Online spending falters in November, IMRG Capgemini Index reveals

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Webster: disappointing growth for time of year

Webster: disappointing growth for time of year

Online sales in November 2011 were worse than expected as the economic crisis continues to impact upon consumer confidence, new figures from the IMRG Capgemini e-Retail Sales Index reveal.

The Index was up 11% on November 2010, just below IMRG and Capgemini’s forecast of 12-14% growth for Q4, but building on a very strong performance last year (+22% in Nov 2010).

It is worth noting the early snowfall in November last year most likely boosted early online sales, as people unable to access the high street shopped online instead, said IMRG Capgemini. Consumers this year may feel more confident in receiving their deliveries on time if they order in December, researchers said.

This dip in online sales growth mirrors wider retail trends, said IMRG Capgemini. According to the British Retail Consortium, November saw the high-street suffer its biggest annual fall in sales since May this year. In the wake of the ongoing uncertainty surrounding the economy, it would appear British shoppers are exercising greater caution in their purchasing decisions online as well as on the high street, said IMRG Capgemini researchers.

In terms of specific sectors clothing has been hit hard, recording 8% YOY growth; the lowest YOY figures since May 2009 and in contrast with the 34% growth reported in November last year. The mild weather last month (compared with the deep freeze this time last year) has clearly impacted upon consumers’ desire to update their winter wardrobes unnecessarily, said researchers.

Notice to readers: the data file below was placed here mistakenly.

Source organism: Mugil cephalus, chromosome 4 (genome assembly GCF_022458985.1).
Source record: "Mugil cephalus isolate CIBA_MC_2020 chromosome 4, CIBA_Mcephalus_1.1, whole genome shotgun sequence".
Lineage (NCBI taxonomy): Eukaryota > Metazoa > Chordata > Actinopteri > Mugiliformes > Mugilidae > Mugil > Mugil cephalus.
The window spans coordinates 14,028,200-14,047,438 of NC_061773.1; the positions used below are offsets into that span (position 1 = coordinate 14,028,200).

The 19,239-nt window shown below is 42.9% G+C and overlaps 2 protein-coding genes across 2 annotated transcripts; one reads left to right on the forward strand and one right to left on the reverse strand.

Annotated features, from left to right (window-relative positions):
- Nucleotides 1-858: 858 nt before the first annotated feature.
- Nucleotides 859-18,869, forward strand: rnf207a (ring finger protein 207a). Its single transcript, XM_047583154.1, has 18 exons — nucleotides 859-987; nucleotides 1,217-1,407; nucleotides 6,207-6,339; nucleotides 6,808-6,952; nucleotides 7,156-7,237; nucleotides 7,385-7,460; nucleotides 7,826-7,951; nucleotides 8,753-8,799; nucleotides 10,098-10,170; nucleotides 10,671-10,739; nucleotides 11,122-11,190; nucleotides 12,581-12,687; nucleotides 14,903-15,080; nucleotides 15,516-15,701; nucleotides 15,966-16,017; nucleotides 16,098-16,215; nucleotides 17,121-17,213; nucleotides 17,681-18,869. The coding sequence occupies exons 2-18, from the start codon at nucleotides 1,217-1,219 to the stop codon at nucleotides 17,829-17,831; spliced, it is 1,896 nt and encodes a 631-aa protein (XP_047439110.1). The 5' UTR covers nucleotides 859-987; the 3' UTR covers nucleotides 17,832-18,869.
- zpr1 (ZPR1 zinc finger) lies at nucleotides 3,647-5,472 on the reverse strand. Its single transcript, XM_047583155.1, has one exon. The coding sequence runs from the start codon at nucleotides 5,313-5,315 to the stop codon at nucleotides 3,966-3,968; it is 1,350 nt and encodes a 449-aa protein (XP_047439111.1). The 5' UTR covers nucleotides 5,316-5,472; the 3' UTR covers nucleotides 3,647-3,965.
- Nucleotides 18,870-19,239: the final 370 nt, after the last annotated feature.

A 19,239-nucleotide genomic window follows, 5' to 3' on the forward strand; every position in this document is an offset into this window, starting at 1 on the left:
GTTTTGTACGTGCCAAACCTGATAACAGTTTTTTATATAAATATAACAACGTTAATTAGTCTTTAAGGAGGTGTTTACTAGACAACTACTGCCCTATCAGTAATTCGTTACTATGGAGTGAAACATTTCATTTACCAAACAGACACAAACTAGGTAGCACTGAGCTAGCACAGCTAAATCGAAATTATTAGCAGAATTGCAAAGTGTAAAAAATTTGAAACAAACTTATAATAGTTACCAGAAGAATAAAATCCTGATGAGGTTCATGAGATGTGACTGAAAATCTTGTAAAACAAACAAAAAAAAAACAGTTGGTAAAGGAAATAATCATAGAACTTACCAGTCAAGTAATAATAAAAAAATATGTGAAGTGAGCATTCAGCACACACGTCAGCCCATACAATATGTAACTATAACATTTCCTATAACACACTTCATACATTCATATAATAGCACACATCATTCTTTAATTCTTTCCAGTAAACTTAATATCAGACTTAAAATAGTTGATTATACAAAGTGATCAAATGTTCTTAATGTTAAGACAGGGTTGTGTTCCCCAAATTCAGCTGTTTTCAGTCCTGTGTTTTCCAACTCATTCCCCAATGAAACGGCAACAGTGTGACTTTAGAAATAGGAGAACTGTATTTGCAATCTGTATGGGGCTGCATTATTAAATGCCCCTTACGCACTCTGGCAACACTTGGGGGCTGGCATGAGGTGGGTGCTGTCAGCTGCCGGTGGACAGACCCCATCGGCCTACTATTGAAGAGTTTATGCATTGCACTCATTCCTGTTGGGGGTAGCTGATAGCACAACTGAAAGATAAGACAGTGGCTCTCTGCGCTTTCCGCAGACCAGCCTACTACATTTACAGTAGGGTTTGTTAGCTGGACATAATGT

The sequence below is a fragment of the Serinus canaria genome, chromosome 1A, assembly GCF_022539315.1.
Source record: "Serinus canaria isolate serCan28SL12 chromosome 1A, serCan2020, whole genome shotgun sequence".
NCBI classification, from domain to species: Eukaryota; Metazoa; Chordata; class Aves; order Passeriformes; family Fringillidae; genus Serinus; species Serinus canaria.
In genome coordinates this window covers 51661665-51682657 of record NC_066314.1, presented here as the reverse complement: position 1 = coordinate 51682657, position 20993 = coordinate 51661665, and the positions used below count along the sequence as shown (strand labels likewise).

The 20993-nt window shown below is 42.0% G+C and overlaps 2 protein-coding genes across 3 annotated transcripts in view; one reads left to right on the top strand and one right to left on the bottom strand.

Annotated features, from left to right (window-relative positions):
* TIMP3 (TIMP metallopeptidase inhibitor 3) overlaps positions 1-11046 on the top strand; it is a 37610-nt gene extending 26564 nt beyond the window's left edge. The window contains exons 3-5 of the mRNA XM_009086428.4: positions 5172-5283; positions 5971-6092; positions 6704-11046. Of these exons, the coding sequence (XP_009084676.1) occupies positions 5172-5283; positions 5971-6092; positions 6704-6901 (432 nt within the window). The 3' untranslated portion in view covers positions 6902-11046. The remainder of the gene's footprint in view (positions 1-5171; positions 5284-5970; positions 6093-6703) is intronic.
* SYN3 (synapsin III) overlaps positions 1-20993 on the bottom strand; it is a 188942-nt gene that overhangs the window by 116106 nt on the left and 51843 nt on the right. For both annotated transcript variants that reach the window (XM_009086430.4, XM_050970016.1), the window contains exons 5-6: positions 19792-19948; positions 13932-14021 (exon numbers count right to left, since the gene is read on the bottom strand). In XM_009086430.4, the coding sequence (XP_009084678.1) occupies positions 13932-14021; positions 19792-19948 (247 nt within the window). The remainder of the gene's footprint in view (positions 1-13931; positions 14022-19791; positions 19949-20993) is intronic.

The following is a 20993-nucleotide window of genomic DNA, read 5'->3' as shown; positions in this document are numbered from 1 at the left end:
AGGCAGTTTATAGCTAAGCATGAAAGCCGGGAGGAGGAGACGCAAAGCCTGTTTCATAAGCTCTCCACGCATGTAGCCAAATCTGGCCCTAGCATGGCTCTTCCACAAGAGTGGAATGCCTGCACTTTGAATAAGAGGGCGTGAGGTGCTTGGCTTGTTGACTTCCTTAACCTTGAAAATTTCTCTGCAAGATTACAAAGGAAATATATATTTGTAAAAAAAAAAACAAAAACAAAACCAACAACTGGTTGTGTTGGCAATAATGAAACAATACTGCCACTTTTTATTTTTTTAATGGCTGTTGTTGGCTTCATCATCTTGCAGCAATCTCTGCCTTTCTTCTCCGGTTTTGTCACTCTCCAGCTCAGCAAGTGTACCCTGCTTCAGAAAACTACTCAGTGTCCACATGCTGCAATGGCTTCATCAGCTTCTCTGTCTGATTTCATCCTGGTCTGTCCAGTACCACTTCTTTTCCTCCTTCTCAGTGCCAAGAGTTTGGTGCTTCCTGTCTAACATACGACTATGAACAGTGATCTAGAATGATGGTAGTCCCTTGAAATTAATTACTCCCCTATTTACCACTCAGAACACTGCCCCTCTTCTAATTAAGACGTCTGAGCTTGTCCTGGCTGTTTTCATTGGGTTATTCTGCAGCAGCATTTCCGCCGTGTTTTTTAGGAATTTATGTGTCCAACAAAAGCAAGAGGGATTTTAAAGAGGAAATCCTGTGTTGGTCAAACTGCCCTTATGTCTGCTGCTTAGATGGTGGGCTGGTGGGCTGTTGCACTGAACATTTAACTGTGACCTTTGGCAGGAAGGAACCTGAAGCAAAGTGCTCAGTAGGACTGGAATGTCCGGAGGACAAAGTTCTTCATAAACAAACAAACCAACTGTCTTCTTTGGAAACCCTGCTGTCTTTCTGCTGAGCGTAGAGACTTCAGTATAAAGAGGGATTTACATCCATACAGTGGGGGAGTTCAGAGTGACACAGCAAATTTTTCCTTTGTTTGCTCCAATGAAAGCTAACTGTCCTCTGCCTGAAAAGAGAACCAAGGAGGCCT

Other sectors reporting disappointing sales include alcohol, which reported a YOY growth of just 2%. November is traditionally a busy time for alcohol sales as Brits stock up early in preparation for a boozy festive season, said IMRG Capgemini. 

With online sales down 20% on October, the travel sector was hit the hardest, however. Travel has seen a decline throughout the year, but with shoppers saving up for Christmas presents, expensive holidays are the first luxury to be put on hold until the New Year, said IMRG Capgemini.

However, there was more positive news in other sectors. The electrical sector, which has performed badly throughout 2011, has seen an unexpected return to form, reporting growth of 14% YOY, and an impressive 47% MOM. Health and beauty also enjoyed a solid month, jumping 30% YOY and increasing a significant 63% on October, said researchers. Both these sectors see a spike during the run up to Christmas, as savvy shoppers jump online to purchase popular electrical devices and cosmetics/perfumes for presents.

Chris Webster, head of retail consulting and technology at Capgemini, said: “While these lower than expected growth figures show online is not immune to the economic slowdown, the shift from the high-street to online continues. A growth of just 11% is very disappointing for this time of year as traditionally shoppers start their Christmas shopping early to spread the cost of presents over several pay cheques. This does follow a particularly busy November last year, but nevertheless it is clearly a sign of consumers tightening their belts.”

Tina Spooner, chief information officer at IMRG, said: “While the growth in e-retail sales in November is weaker than expected, this is on the back of a very strong performance in November 2010 when the Index recorded growth of 22%. With consumers suffering the biggest squeeze on the cost of living and disposable incomes in over 50 years, it appears the strain on high street retailers may now also be affecting the online retail sector.

“Clothing sales were particularly poor in November, no doubt compounded by the mild weather, as consumers delayed updating their winter wardrobes. However, online electrical and health & beauty retailers fared better last month, with sales up 14% and 30%, respectively. It is also worth noting that we have not seen a repeat of the widespread snow disruption that heavily impacted upon deliveries last year, so consumers may be more confident in leaving their shopping a bit later this Christmas.”